Curious Toys

Written by Elizabeth Hand — It is over three years since Elizabeth Hand released a crime novel – 2016’s Hard Light continued her run of the acclaimed Cass Neary series – so the arrival of this standalone historical thriller was greatly welcomed by us and her fans.

The setting is the Riverview Amusement Park, Chicago in the sweltering summer of 1915. Pin is a 14-year-old girl living with her mother Gina in a lean-to shack on the edge of the park. Gina works as a fortune teller in the park during the day and as a dance instructor in the evenings, managing just about to keep their heads above water. Pin has no father and her younger sister, Abriana, was abducted two years ago. She dresses as a boy, cutting her hair short and wearing a truss to hide her figure.

Pin hasn’t started high school yet and spends her days at the park hanging around with a gang of boys, none of whom have guessed her real gender. She delivers packages of cannabis cigarettes for Max, another of the acts at the park. One of her clients, Lionel, is a screenwriter at S&A studios, and the novel is set before the Golden Age of Hollywood, when films were still made at locations throughout the United States. Pin likes to hang around the studios, learning about the business and hoping to be a film editor when she grows up. And, she has a crush on one of the starlets.

One day at the park, Pin notices a man accompanying a young girl on the Hell Gate ride where boats are propelled from the lake into an underground tunnel before emerging on the other side. The man exits alone. Alarmed, Pin sneaks into the tunnel and discovers the girl’s corpse. The police discover the murdered girl has been smothered after being dosed with a morphine-smeared lozenge but powerful vested interests from business, law enforcement and the mayor’s office are determined to keep the park open. The death of one little girl doesn’t count for much.

Curious Toys is very interested with women’s experiences and Pin is an excellent character via which to explore this theme. She is smart, resourceful and resilient, and as a result is an engaging, sympathetic protagonist. She resents the limitations society places on her gender. The tone is never hectoring and Elizabeth Hand is careful to show, not tell, the obstacles and injustices placed in Pin’s way. Perhaps this is best demonstrated at the end of the novel when Pin’s achievements during the mystery of the dead girls are overlooked in favour of the men involved.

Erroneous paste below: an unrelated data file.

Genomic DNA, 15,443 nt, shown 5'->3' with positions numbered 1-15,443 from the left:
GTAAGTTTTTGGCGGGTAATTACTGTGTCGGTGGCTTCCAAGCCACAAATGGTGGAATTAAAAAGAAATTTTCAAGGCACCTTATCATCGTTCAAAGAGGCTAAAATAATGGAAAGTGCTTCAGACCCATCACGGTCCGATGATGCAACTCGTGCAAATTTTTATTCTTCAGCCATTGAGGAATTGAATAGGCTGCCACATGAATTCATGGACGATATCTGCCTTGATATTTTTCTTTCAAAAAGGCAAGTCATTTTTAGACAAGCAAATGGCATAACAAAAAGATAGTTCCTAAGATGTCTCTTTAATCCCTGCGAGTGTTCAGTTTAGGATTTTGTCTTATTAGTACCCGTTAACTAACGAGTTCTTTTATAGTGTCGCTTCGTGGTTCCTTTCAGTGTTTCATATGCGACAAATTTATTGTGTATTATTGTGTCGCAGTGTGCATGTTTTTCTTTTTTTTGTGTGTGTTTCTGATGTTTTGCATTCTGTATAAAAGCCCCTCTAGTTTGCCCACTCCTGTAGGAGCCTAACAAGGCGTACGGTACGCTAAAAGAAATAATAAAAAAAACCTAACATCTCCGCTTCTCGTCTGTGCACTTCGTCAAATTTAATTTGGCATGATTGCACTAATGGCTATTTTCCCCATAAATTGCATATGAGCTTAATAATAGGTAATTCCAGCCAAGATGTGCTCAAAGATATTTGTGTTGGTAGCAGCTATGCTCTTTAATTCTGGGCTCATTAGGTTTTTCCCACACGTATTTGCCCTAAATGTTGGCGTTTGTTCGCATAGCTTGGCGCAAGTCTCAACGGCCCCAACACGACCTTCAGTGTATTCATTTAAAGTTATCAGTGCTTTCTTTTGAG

Indeed, it is not long before another girl dies. Francis Bacon, one of the park police makes the connection between the first girl and other murders of girls at amusement parks across the country. Still, the prospect of further deaths is not enough for the park to close. And so it is for Pin, with the help of a damaged young man, Henry, to solve the murders herself. But she will have to place herself in mortal danger to do so.

Almost all of the action takes place in the amusement park, which is brilliantly brought to life through Pin’s eyes. It is a place of almost limitless opportunity where you feel anything could happen, but with a palpable sense of danger too. Criminality is rife, almost all of the rides are rigged, and the massive crowds provide perfect cover for the predator.

Curious Toys is Pin’s novel but her narrative is supported by point-of-view chapters from Henry, Francis and the killer’s perspective. Furthermore, the author weaves some famous faces into her narrative including Gloria Swanson and Charlie Chaplin, but always with the sense of building her story or strengthening her theme.

It all adds up to an engrossing novel. Curious Toys is beautifully written, thrilling, thoughtful and empathic. It will surely be one of the crime novels of the year.

Also try Joyland by Stephen King and The Axeman’s Jazz by Ray Celestin for some similar themes.

Mulholland Books
Print
£21.42

CFL Rating: 5 Stars

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